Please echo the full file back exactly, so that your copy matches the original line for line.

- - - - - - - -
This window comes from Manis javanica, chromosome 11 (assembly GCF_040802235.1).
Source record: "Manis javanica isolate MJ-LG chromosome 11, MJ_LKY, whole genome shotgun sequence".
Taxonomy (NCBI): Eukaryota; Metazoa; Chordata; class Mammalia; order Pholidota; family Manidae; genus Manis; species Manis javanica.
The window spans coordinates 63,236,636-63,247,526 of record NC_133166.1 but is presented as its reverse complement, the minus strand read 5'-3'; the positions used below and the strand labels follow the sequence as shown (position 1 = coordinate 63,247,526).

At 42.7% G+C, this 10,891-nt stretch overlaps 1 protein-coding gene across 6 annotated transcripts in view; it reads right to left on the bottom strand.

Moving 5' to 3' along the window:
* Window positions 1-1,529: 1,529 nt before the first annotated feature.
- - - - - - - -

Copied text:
This window comes from Manis javanica, chromosome 11 (assembly GCF_040802235.1).
Source record: "Manis javanica isolate MJ-LG chromosome 11, MJ_LKY, whole genome shotgun sequence".
Taxonomy (NCBI): Eukaryota; Metazoa; Chordata; class Mammalia; order Pholidota; family Manidae; genus Manis; species Manis javanica.
The window spans coordinates 63,236,636-63,247,526 of record NC_133166.1 but is presented as its reverse complement, the minus strand read 5'-3'; the positions used below and the strand labels follow the sequence as shown (position 1 = coordinate 63,247,526).

At 42.7% G+C, this 10,891-nt stretch overlaps 1 protein-coding gene across 6 annotated transcripts in view; it reads right to left on the bottom strand.

Moving 5' to 3' along the window:
* Window positions 1-1,529: 1,529 nt before the first annotated feature.